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Star Trek The Next Generation - The Complete Fourth Season
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26 episodes on 7 discs: The Best of Both Worlds Part II, Family, Brothers, Suddenly Human, Remember Me, Legacy, Reunion, Future Imperfect, Final Mission, The Loss, Data's Day, The Wounded, Devil's Due, Clues, First Contact, Galaxy's Child, Night Terrors, Identity Crisis, The Nth Degree, QPid, The Drumhead, Half a Life, The Host, The Mind's Eye, In Theory, Redemption Part I.
Season 4 of Star Trek: The Next Generation seemed like the year of family. After quickly resolving the breathtaking cliffhanger of "The Best of Both Worlds," the show took pains to show some of what the Federation was fighting for. We meet Picard's brother, Data's father, Tasha's sister, and Worf's adoptive human parents, plus an old flame with a surprise son in tow. The Klingon heritage subplot that begins here and builds to the cliffhanger finale ("Redemption") would continue to the show's end and through into Worf's reappearance in Deep Space Nine.
The year also explored the implications of Data, Lwaxana Troi, Geordi, and Dr. Crusher being in love, while Miles O'Brien (given a first name at last) married Keiko. There were old friends revisited: the ubiquitous Q in a hilarious Robin Hood romp ("Qpid"), perennial screwup Reg Barclay ("Nth Degree"), and even the mysterious Traveler from season 1's "Where No One Has Gone Before" (played by Eric Menyuk, who was nearly cast as Data). There were new races introduced who would have an important bearing on Trek's destiny: the Cardassians and the Trill. Most of all, though, there were the one-off stories that impressed: "Clues," with its memory-loss mystery; "Night Terrors," with some genuine frights; and "Identity Crisis," with possibly the only time Trek technology really helped Geordi solve a puzzle. Then right at the end, reinforcing the year's familial theme, Denise Crosby returned as her own half-Romulan daughter! --Paul Tonks
- Aspect Ratio : 1.33:1
- Is Discontinued By Manufacturer : No
- MPAA rating : NR (Not Rated)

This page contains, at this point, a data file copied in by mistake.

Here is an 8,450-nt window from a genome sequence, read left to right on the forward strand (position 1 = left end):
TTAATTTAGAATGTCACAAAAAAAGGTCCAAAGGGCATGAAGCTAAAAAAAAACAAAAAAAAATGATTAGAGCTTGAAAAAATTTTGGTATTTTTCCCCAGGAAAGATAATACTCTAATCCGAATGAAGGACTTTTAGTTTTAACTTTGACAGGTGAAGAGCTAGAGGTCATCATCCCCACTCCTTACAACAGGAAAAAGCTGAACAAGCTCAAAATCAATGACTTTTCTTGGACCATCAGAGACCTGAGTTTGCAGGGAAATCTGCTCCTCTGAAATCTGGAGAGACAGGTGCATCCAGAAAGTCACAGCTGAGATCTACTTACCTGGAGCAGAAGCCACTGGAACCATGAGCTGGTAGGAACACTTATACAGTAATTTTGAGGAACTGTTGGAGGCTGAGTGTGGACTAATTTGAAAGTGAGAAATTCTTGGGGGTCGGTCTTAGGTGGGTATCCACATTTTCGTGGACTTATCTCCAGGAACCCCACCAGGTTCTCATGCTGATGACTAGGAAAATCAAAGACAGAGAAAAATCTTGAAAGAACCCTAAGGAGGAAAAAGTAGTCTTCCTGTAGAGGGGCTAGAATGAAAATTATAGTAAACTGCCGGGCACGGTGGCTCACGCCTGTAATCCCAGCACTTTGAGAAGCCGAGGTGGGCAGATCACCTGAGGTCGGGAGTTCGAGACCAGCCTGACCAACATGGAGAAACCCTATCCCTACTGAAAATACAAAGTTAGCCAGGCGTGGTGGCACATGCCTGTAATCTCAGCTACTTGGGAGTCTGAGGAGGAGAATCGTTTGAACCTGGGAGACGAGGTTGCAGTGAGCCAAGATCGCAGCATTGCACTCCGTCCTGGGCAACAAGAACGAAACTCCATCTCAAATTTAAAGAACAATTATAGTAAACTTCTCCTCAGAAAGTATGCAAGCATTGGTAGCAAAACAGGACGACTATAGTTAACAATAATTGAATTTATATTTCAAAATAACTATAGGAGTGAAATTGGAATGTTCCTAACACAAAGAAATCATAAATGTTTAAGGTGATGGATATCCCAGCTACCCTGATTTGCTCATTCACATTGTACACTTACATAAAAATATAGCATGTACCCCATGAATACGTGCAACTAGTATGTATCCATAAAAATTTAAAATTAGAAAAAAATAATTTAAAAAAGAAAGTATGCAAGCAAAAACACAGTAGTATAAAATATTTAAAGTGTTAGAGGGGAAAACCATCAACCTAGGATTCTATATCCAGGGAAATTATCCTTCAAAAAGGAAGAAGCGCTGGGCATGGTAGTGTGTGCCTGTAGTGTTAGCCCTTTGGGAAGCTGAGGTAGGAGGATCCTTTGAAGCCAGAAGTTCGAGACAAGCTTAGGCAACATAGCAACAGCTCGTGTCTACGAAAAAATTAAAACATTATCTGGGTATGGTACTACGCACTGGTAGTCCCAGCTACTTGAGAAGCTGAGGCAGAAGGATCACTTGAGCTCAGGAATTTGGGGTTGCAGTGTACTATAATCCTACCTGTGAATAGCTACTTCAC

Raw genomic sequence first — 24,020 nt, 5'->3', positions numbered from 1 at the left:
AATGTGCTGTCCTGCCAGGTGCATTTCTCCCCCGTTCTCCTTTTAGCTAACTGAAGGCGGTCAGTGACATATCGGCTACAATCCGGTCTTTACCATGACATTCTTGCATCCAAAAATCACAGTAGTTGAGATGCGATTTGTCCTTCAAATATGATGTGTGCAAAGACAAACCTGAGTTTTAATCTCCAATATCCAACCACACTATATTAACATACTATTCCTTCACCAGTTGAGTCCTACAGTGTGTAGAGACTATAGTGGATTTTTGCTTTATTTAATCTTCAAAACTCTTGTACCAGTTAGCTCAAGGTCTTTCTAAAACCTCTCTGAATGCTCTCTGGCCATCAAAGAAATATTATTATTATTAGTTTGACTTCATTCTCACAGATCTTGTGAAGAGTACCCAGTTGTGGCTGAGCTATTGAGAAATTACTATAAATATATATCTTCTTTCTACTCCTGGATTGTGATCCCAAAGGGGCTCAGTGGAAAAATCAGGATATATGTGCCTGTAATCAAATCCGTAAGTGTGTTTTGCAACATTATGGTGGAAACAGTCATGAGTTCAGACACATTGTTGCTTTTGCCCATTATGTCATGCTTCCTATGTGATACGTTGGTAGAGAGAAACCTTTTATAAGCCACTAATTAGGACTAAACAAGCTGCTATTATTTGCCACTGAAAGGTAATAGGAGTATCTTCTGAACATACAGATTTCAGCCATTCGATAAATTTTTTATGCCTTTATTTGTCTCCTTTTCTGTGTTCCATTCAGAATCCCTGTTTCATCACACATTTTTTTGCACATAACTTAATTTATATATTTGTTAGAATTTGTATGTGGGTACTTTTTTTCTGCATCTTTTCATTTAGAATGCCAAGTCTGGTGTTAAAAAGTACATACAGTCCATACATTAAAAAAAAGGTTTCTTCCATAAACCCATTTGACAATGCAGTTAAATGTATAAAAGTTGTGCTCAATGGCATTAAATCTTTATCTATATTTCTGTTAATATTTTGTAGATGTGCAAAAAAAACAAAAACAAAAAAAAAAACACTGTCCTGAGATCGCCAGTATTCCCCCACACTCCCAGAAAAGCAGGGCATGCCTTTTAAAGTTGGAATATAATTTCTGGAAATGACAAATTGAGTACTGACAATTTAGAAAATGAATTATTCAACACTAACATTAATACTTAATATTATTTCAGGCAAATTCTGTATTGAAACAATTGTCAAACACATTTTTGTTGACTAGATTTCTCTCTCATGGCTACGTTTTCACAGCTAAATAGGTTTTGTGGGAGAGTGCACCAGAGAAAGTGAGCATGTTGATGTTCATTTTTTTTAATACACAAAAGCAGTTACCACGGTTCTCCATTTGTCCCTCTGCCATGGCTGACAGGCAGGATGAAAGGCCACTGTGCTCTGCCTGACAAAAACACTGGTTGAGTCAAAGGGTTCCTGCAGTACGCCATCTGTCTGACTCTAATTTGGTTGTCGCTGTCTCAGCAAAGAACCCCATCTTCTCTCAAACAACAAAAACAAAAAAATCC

- Product Dimensions : 8 x 6 x 2.25 inches; 1.46 Pounds
- Item model number : 2237263
- Director : Chip Chalmers, Cliff Bole, Corey Allen, Gabrielle Beaumont, Jonathan Frakes
- Media Format : Box set, Color, Dolby, Full Screen, NTSC, Subtitled
- Run time : 19 hours and 42 minutes
- Release date : September 3, 2002
- Actors : Patrick Stewart, Brent Spiner, Jonathan Frakes, LeVar Burton, Marina Sirtis
- Dubbed: : English
- Subtitles: : English
- Language : English (Dolby Digital 5.1), English (Dolby Digital 2.0 Surround), Unqualified
- Studio : Paramount
- ASIN : B000063V8S
- Number of discs : 7
- Best Sellers Rank: #13,794 in Movies & TV (See Top 100 in Movies & TV)
- Customer Reviews:
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Top reviews from the United States
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Best of Both Worlds Part 2
Half a Life
The Mind's Eye
Redemption Part 1
One of the true gems of the season was Chief Miles O'Brien getting more airtime, which led to his inclusion in Deep Space Nine. He is one of the best Star Trek characters to date. Overall a great season and more than just a taste of what's to come in the following years.
The fourth season got to a tremendous start with many action-packed and essential episodes:
1) "THE BEST OF BOTH WORLDS, PART II. Like the first part, that episode has great music, action, acting, plot, and suspense. Although the first part os just a tad bit better, the second part has all you expect from a borg episode: Spaceship fights, good special effects, stuff exploding, phaser fights, etc.
2) "REUNION." (The second episode out of four in the Worf saga) After Sins of the Father, what I consider to be the first part in the rough quadrilogy involving Worf, came "REUNION," which is even better than the first part. Worf's girlfriend comes back (along with his unexpected son) and so do many characters from the "SINS OF THE FATHER" as Worf must confront old enemies and try to gain back his honor. Directed by Jonathan Frakes, this episode has great special effects, good acting, and a great fight at the end. Bring on the third part!
3) "REMEMBER ME." A great episode which emphasizes on Dr. Crusher. Although this episode is not really known for its action, it does have cool concepts and great suspense.
After those ground-breaking episdoes, there were more character-based and humorous episodes.
1) "DATA'S DAY." I can't say enough about how great this episode is. All of the characters have funny lines, Chief O'Brien gets married, and of course anything with DATA in the title has to be good.
2) "BROTHERS." Yet another Data episode, this brought back Lore and his creator, Noonien Singh. The chemistry between the characters is great in thie episode. Brent Spiner plays THREE roles, all on screen at the same time.
3) "Q-PID." Any episode with Q in the title has be good, and this one is great. The Trek crew goes on a Robin Hood adventure. Worf has some great lines in the episode.
4) "THE MIND'S EYE." A Trek remake of The Manchurian Candidate, this episode emphasizes on La Forge and shows he CAN say some great lines of dialogue besides techno-babble.